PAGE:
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Arming EMT's


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Dust is right, i would spin it the other way: You dont trust your partner with a gun, but you do trust them with life and death patient treatment decisions ? Children can be taught to operate a gun safely, it doesnt require any medical skills or even above-average intelligence.

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Dust is right, i would spin it the other way: You dont trust your partner with a gun, but you do trust them with life and death patient treatment decisions ? Children can be taught to operate a gun safely, it doesnt require any medical skills or even above-average intelligence.

Shooting a gun safely and being trained to use deadly force for the many different situations you face on the job are two very different things.

Children can be taught to intubate also or any other skill. Does that mean they know when and how to perform the skill?

Do you want to be known again as Public Safety Officers?

Do you believe EMT(P)s should be required to be concerned more with training and retrainng for firearms then medical applications? Should they be again recognized as a Public Safety Officer rather than a medical professional?

If so, then some need to stop whining about FFs doing EMS since the argument is also about doing two very different skills for very different professions.

EMS already has an identity crisis.

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Are you saying it is impossible to do two things at once (maintain medic skills and shoot a gun). I dont think you have to sacrifice one to do the other. Its not like you have to fire a gun every hour of the day to stay proficient. I am sure most police officers only practice shooting bi-weekly or monthly.

But you do make a good point about the difference between being trained to shoot a gun, and being trained to use deadly force in all situations. Good point.

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Dust is right, i would spin it the other way: You dont trust your partner with a gun, but you do trust them with life and death patient treatment decisions ? Children can be taught to operate a gun safely, it doesnt require any medical skills or even above-average intelligence.

I continue to be confused when we bring this back to "Anyone can be taught to shoot a gun." That is akin to saying, "Anyone can be taught to start an IV." But starting it is ridiculously easy when compared to putting it to use right?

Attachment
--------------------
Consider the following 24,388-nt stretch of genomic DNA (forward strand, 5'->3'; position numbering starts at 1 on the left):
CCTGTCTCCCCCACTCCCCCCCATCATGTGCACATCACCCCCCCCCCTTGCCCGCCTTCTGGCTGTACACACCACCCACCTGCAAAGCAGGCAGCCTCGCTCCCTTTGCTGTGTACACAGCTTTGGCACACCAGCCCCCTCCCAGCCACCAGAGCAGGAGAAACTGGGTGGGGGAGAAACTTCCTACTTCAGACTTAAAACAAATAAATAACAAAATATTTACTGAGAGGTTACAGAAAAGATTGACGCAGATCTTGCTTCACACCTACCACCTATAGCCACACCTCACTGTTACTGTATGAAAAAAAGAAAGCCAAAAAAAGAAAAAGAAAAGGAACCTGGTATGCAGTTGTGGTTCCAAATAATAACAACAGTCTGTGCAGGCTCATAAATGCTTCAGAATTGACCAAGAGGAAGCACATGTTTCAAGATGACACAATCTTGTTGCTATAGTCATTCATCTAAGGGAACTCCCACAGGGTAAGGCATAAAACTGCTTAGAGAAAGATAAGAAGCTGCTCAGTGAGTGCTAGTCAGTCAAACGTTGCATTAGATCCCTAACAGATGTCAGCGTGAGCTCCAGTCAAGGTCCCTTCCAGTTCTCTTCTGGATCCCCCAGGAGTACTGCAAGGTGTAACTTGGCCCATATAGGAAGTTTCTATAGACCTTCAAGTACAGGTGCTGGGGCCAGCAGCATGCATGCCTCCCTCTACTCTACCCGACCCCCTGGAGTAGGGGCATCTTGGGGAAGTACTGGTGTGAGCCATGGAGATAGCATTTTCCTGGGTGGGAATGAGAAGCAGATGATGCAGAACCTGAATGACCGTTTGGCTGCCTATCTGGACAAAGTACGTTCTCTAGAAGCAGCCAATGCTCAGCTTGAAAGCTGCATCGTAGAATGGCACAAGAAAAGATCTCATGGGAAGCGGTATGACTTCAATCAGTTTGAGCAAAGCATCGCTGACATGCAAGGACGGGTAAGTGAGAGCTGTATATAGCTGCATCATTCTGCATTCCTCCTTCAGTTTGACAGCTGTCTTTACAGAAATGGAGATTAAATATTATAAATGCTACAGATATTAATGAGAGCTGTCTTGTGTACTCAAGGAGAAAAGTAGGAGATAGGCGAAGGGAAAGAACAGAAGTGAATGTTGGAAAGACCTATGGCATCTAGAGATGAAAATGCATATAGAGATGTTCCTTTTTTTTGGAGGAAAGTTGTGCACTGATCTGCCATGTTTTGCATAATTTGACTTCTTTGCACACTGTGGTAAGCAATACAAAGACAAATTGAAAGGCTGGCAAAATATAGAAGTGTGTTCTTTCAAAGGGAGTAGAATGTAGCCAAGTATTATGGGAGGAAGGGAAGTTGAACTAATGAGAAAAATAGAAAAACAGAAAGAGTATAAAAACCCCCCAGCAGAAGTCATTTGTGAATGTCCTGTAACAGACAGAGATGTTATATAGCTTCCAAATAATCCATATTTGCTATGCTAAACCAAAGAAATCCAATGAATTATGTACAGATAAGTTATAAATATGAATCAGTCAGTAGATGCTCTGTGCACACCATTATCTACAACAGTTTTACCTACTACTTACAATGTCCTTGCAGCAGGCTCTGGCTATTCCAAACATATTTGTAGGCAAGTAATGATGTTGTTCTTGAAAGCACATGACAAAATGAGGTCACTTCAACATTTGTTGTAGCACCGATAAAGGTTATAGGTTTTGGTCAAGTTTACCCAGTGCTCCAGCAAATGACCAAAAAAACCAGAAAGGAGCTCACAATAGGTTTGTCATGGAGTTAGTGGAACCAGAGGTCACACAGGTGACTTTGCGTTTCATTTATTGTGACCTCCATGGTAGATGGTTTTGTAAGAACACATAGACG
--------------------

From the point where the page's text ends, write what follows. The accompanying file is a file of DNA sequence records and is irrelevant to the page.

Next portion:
Those that have been in violent situations, and have approached them with intelligence instead of machisimo, know that they are terribly complex situations. People tend to look at violence as simply "He's shooting at me, so I'm going to shoot back at him." But if somebody is shooting, then most of the important decisions have been lost...

This is one of those discussions that seem so obvious to me that I'm not sure where to begin, nor end arguing. I would rather allow them to fly planes "just because' then to carry a gun. And yeah, when I say 'them', I mean me as well...We don't allow many to RSI because they can't be trusted to work their way through the complexities of the intervention, how much more complex is the decision to take a life, when to take take it, etc?

And then of course, and it pains me to say it, but there is all of the Lone Star stuff...

Dwayne

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All I can say is, I'm glad I don't work where you guys do. This topic hasn't ever been brought up at meetings. When we are sent to a call for AMS or possible suicide or gunshot/knife wound et al, the PD ALWAYS responds with us. We don't enter a scene until it has been deemed safe by LEO's, the people trained for such incidents. I'm not naive enough to believe a scene is safe just because Law Enforcement says so. No scene is truly safe. I'd much rather focus on pt. care and leave the gun slinging to the pros. I agree with CBEMT. I'll wear a vest, but I'm not arming myself.